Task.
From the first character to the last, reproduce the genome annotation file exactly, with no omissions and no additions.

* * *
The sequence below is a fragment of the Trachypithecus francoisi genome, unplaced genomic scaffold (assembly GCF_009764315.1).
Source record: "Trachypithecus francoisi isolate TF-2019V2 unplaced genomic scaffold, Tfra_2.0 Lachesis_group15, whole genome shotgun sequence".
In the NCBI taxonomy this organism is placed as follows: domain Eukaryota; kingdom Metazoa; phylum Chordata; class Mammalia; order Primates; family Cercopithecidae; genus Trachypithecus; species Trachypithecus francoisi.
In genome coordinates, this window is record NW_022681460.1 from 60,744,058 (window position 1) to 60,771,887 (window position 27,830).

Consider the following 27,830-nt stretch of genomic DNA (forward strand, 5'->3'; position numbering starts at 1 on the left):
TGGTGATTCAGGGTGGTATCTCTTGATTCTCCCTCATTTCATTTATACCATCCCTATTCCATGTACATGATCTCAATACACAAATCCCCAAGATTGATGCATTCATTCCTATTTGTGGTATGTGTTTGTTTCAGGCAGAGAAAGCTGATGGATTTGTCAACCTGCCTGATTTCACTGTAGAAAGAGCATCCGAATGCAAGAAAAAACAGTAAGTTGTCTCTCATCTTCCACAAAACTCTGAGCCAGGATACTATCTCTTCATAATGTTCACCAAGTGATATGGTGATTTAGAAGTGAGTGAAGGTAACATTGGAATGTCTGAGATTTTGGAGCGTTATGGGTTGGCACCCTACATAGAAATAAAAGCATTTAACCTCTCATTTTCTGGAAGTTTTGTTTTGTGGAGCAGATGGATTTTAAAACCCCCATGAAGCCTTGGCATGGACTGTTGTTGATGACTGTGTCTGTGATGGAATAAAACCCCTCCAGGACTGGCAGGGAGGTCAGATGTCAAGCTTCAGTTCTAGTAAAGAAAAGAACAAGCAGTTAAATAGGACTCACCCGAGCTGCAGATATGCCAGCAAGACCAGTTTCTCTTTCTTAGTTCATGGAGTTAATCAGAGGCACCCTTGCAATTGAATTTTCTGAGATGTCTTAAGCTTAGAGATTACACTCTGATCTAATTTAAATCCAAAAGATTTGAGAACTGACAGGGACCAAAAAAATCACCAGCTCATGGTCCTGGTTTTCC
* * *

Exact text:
The sequence below is a fragment of the Trachypithecus francoisi genome, unplaced genomic scaffold (assembly GCF_009764315.1).
Source record: "Trachypithecus francoisi isolate TF-2019V2 unplaced genomic scaffold, Tfra_2.0 Lachesis_group15, whole genome shotgun sequence".
In the NCBI taxonomy this organism is placed as follows: domain Eukaryota; kingdom Metazoa; phylum Chordata; class Mammalia; order Primates; family Cercopithecidae; genus Trachypithecus; species Trachypithecus francoisi.
In genome coordinates, this window is record NW_022681460.1 from 60,744,058 (window position 1) to 60,771,887 (window position 27,830).

Consider the following 27,830-nt stretch of genomic DNA (forward strand, 5'->3'; position numbering starts at 1 on the left):
TGGTGATTCAGGGTGGTATCTCTTGATTCTCCCTCATTTCATTTATACCATCCCTATTCCATGTACATGATCTCAATACACAAATCCCCAAGATTGATGCATTCATTCCTATTTGTGGTATGTGTTTGTTTCAGGCAGAGAAAGCTGATGGATTTGTCAACCTGCCTGATTTCACTGTAGAAAGAGCATCCGAATGCAAGAAAAAACAGTAAGTTGTCTCTCATCTTCCACAAAACTCTGAGCCAGGATACTATCTCTTCATAATGTTCACCAAGTGATATGGTGATTTAGAAGTGAGTGAAGGTAACATTGGAATGTCTGAGATTTTGGAGCGTTATGGGTTGGCACCCTACATAGAAATAAAAGCATTTAACCTCTCATTTTCTGGAAGTTTTGTTTTGTGGAGCAGATGGATTTTAAAACCCCCATGAAGCCTTGGCATGGACTGTTGTTGATGACTGTGTCTGTGATGGAATAAAACCCCTCCAGGACTGGCAGGGAGGTCAGATGTCAAGCTTCAGTTCTAGTAAAGAAAAGAACAAGCAGTTAAATAGGACTCACCCGAGCTGCAGATATGCCAGCAAGACCAGTTTCTCTTTCTTAGTTCATGGAGTTAATCAGAGGCACCCTTGCAATTGAATTTTCTGAGATGTCTTAAGCTTAGAGATTACACTCTGATCTAATTTAAATCCAAAAGATTTGAGAACTGACAGGGACCAAAAAAATCACCAGCTCATGGTCCTGGTTTTCC